7. Dispute Any Inaccuracies on Your Credit Reports

You should check your credit reports at all three credit reporting bureaus (TransUnion, Equifax, and Experian, the publisher of this piece) for any inaccuracies. Incorrect information on your credit reports could drag your scores down.

Verify that the accounts listed on your reports are correct. If you see errors, dispute the information, and get it corrected right away. Monitoring your credit on a regular basis can help you spot inaccuracies before they can do damage.

Best Credit Repair Co, of 2020

Ovation Credit Services 


Your Credit Report might have inaccurate information impacting your financial life.

  • 79% of credit reports contain mistakes of some kind and could be affecting your credit score.
  • 25% of all credit reports contain errors serious enough to result in the denial of credit.

They would like to offer you a FREE Credit Consultation with a Professional Credit Analyst who will review your reports with you and get you set up on the path to a Better Credit Life. Simply fill out this form and one of our Credit Analysts will contact you to review your credit report.

Submit here

By submitting my information, I request and grant my consent to be contacted by a live phone agent or pre-recorded phone message, by email, or SMS text regarding credit repair. Submitting my personal information above constitutes my electronic signature.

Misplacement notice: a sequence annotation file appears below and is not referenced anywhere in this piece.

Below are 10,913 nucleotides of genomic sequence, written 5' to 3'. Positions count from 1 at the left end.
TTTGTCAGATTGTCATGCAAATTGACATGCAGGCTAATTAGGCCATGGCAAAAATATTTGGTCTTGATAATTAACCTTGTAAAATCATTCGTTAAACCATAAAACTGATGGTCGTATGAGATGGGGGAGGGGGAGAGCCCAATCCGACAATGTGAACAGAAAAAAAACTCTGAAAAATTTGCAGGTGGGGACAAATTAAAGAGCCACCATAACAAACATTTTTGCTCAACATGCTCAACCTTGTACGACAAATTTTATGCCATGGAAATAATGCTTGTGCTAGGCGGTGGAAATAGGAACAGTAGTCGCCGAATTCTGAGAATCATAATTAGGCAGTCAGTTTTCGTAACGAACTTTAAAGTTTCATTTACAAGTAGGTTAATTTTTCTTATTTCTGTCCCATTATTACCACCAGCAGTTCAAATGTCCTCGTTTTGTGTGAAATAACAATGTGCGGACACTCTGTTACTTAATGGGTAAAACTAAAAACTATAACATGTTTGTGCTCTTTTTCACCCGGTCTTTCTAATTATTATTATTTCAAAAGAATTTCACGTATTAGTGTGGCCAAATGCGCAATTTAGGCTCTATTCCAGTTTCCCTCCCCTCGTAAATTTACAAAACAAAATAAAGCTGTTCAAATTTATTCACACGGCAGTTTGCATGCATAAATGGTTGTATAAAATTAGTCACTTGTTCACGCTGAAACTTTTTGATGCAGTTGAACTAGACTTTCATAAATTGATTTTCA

“This is the best Money that I ever spent. They are just awesome and for half the price of the competition.”

Javier Talavera


    “I had such a great experience with Ovation Credit Services. They were able to clear almost every negative mark off my credit and t went from a 395 to 650. I know it will keep going up if I pay a bill on time.”

Chris Beal


Sky Blue Credit 

Their Services: One Price. Every Feature

These services include everything you need to find and dispute errors on your credit reports and to make the most of your credit scores. There are no upgrades needed. There is no better value.

Pro Analysis 

Unlike some companies that provide no help selecting items to dispute, they identify even the most subtle dispute candidates for you.

Learn more: Benefits of Pro Analysis

Faster Disputes

They start fast and work smart. They dispute 15 items (5 items per bureau) every 35 days to deliver the best value in the industry.

Learn more: Faster disputes

Custom Disputes

Their customized dispute and re-dispute letters are designed to make the process as smart and effective as possible.

Learn more: Better disputes

Statute of Limitation Research

Collection accounts should not be disputed without knowing the SOL. Avoid issues and gain the advantage.

Learn more: SOL research

Score Assistance

Your credit scores matter! When we review your report, they will pinpoint specific actions you can take to optimize your scores.